Iraq official denies Russian report of killing IS leader
An air raid that Russia claimed killed the leader of the Islamic State group has reportedly killed an elderly hay dealer and his extended family instead, an Iraqi intelligence official has told The New Arab.
An official in the Iraqi National Intelligence Service said on Friday that the strike, which Moscow said killed Abu Bakr al-Baghdadi and up to 330 other fighters on 28 May in the Syrian city of Raqqa, failed disastrously to hit its intended target.
"Our information indicates that the Russian air raid struck the house of an animal fodder seller named Ibrahim al-Hajj, a 60-year-old from the village of al-Barouda," the source, who spoke on the condition of anonymity, said.
"He was killed along with his wife, children and some of his grandchildren. He had nothing to do with IS," he said, adding that US authorities had confirmed that the Russian report was false.
According to the Russian defence ministry, which published photos of the site targeted, other IS commanders killed in the strike included Emir of Raqqa Abu al-Haji al-Masri, Emir Ibrahim al-Naef al-Hajj and IS security chief Suleiman al-Sawah.
Hours after the attack, IS media released footage showing damaged buildings and a number of dead people, blaming "US air raids".
There have been numerous false reports of Baghdadi's death since he declared the caliphate from the pulpit of Mosul's al-Nuri mosque back in 2014.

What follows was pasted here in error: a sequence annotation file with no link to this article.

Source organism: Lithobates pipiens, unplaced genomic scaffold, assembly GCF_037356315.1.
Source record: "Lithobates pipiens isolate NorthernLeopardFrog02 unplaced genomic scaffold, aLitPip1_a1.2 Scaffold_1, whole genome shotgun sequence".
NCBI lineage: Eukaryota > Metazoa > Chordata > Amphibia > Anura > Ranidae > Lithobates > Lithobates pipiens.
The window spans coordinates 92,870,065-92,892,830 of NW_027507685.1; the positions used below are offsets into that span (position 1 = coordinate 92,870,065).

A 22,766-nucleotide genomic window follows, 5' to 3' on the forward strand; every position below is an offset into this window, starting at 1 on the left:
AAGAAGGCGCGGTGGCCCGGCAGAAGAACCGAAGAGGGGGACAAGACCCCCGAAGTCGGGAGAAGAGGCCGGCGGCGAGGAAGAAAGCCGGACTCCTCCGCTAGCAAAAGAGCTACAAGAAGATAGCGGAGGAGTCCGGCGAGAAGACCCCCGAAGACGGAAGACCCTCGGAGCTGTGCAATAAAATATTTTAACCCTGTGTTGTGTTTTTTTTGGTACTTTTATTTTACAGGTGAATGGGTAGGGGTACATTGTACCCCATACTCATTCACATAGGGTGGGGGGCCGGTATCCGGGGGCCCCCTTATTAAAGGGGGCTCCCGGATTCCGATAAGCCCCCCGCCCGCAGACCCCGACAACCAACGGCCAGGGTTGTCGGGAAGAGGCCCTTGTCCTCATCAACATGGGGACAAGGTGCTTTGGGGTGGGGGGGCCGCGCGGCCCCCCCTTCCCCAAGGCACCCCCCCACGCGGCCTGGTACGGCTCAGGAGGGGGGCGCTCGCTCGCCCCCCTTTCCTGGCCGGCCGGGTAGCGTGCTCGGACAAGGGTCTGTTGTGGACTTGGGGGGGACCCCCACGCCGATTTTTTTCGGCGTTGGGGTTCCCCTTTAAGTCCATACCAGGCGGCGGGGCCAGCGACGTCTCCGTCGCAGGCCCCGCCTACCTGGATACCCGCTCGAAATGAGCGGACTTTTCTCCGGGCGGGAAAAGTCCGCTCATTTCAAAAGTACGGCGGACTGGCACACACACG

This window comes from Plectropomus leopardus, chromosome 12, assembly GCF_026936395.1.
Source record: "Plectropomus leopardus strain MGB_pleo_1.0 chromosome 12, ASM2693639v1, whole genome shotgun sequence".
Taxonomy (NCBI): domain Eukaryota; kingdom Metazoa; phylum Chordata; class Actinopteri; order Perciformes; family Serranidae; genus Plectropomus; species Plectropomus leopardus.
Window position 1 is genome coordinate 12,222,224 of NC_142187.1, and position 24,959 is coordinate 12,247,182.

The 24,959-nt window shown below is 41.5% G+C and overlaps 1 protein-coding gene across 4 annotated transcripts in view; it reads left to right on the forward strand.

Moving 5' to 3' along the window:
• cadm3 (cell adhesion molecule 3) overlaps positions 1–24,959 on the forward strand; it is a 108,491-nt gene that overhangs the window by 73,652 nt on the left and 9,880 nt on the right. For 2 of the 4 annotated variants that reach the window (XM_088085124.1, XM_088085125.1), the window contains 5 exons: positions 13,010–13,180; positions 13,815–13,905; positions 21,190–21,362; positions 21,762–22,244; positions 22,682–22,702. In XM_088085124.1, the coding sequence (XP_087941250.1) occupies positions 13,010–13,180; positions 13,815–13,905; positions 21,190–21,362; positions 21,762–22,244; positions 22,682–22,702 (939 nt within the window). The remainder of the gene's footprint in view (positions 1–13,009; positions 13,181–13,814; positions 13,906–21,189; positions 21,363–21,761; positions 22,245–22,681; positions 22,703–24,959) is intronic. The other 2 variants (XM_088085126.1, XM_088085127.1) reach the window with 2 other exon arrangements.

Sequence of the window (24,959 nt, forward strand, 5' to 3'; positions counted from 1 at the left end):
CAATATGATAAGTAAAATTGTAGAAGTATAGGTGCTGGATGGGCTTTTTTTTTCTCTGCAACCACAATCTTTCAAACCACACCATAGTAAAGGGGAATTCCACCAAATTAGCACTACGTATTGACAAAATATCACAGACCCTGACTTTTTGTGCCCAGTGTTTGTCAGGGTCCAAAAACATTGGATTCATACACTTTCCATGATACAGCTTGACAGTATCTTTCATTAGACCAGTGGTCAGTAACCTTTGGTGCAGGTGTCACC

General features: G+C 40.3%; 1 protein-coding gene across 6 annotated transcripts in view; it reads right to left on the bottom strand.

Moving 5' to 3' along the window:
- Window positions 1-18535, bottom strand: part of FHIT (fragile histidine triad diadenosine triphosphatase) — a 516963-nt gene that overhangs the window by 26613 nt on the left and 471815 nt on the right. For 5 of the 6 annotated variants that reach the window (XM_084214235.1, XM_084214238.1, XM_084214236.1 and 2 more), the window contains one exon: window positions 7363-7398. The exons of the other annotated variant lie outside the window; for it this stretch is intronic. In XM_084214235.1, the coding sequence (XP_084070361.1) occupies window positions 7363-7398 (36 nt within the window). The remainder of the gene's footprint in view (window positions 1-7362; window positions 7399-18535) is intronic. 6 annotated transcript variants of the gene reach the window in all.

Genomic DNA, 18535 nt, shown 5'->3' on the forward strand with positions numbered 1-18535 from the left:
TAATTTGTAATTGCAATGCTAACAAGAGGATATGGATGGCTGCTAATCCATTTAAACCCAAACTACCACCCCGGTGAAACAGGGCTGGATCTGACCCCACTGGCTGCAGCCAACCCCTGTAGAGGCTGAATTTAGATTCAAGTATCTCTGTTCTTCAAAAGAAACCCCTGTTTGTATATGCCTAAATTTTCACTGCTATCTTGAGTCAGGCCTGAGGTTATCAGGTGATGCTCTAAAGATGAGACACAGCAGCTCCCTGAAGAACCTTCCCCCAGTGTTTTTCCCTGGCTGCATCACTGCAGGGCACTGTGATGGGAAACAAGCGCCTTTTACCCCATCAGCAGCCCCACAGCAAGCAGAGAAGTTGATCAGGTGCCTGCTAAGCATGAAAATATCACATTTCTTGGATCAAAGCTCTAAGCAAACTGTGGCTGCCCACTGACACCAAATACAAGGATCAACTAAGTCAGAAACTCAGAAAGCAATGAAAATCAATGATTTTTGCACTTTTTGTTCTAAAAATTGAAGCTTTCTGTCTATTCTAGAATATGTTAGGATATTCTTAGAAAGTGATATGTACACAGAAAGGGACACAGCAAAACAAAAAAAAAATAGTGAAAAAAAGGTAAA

In March, senior US and Iraqi officials said Baghdadi had fled the Iraqi city of Mosul and was hiding out in the desert near the Syrian border.
An Iraqi military source told The New Arab at the same time that the IS chief had been hiding out in one of four towns along the border region between Iraq and Syria, where his supporters are plenty and the potential for informers fewer.
He said Baghdadi was possibly hiding out in the western Iraqi towns of al-Baaj or al-Qaim. The other possibilities were the Syrian city of Deir al-Zour and the Syrian town of al-Bukamal.
"Baghdadi has excelled at moving around undetected and often travels with a single companion Abu Ali al-Somali, who is a former member of Syria's branch of al-Qaeda and originally from Somalia," the source said at the time.
The report failed to include the extremists' de-facto Syrian capital of Raqqa, which a US-backed Kurdish alliance has entered for the first time earlier this month and has so far captured four neighbourhoods in the city.